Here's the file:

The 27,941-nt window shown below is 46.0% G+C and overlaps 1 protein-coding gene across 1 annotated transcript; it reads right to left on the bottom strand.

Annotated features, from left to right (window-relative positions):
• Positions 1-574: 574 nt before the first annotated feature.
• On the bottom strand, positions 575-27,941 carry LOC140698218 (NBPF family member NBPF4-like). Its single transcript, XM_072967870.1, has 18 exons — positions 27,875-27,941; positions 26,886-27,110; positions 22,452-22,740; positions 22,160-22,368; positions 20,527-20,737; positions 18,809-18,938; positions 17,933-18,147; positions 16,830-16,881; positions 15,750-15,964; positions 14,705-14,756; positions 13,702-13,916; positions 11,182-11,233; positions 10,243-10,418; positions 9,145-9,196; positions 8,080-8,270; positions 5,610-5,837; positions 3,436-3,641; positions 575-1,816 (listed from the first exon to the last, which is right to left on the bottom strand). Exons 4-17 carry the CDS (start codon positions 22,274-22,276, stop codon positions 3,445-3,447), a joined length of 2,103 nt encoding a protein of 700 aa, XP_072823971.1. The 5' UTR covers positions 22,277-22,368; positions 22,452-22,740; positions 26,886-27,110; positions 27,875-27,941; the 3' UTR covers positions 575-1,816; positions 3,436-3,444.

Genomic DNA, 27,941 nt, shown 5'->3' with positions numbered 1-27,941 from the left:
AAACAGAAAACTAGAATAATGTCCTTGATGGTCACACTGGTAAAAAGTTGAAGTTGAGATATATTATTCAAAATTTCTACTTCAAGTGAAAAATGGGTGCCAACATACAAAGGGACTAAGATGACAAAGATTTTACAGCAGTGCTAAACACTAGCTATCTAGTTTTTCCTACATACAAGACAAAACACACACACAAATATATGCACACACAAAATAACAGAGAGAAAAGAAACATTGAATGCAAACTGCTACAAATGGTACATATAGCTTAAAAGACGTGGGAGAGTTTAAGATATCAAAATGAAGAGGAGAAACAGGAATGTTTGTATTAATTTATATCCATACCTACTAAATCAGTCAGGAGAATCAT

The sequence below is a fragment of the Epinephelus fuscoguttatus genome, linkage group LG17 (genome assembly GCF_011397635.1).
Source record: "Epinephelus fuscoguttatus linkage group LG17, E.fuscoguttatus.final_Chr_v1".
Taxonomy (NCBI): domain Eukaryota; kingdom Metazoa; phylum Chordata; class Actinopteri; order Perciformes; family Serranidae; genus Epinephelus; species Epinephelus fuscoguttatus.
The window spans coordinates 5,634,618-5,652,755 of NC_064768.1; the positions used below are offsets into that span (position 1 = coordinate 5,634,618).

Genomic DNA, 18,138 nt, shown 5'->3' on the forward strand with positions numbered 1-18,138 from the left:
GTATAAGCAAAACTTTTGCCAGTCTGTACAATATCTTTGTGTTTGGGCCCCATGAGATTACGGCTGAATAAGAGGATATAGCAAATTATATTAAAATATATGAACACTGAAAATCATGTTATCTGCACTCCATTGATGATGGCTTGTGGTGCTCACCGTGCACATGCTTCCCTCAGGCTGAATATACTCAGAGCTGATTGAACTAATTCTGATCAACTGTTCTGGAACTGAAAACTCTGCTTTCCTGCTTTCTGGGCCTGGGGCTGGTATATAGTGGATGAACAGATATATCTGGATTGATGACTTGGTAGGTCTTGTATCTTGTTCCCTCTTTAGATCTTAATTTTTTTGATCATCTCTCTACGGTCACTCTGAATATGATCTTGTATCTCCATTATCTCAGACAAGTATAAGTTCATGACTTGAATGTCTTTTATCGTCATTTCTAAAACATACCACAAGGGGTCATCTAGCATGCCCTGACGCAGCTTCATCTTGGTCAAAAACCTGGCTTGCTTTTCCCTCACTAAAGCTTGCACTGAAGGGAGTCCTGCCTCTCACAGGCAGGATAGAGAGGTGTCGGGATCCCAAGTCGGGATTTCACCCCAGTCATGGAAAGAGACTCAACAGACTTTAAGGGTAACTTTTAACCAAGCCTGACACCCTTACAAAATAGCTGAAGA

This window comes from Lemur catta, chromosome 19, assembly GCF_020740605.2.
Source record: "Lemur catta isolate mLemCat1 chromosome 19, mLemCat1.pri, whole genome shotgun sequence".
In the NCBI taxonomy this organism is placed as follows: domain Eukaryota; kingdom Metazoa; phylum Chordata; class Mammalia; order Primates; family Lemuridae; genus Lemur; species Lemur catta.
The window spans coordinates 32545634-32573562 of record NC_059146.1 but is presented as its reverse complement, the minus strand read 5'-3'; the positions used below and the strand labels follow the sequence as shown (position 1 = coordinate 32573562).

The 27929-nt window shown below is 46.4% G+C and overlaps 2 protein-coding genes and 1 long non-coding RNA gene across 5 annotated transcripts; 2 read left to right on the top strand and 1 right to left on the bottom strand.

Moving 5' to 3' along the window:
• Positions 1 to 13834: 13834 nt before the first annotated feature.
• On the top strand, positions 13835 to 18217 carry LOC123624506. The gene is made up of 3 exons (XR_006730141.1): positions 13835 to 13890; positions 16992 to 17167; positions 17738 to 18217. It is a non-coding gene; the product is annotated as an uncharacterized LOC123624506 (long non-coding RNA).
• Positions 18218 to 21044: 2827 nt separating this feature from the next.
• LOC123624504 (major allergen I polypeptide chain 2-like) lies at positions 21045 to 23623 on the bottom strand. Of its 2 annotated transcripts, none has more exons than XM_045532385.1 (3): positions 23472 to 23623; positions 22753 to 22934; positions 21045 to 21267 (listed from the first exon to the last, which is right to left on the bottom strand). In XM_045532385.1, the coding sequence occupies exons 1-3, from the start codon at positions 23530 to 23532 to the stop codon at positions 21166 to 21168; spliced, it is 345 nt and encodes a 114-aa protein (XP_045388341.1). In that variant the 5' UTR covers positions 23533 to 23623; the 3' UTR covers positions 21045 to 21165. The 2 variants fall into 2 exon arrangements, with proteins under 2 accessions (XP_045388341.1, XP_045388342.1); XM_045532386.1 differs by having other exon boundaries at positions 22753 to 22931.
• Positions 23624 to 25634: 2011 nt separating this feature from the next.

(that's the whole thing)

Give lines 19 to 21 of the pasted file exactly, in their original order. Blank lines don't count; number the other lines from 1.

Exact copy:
• Positions 1 to 13834: 13834 nt before the first annotated feature.
• On the top strand, positions 13835 to 18217 carry LOC123624506. The gene is made up of 3 exons (XR_006730141.1): positions 13835 to 13890; positions 16992 to 17167; positions 17738 to 18217. It is a non-coding gene; the product is annotated as an uncharacterized LOC123624506 (long non-coding RNA).
• Positions 18218 to 21044: 2827 nt separating this feature from the next.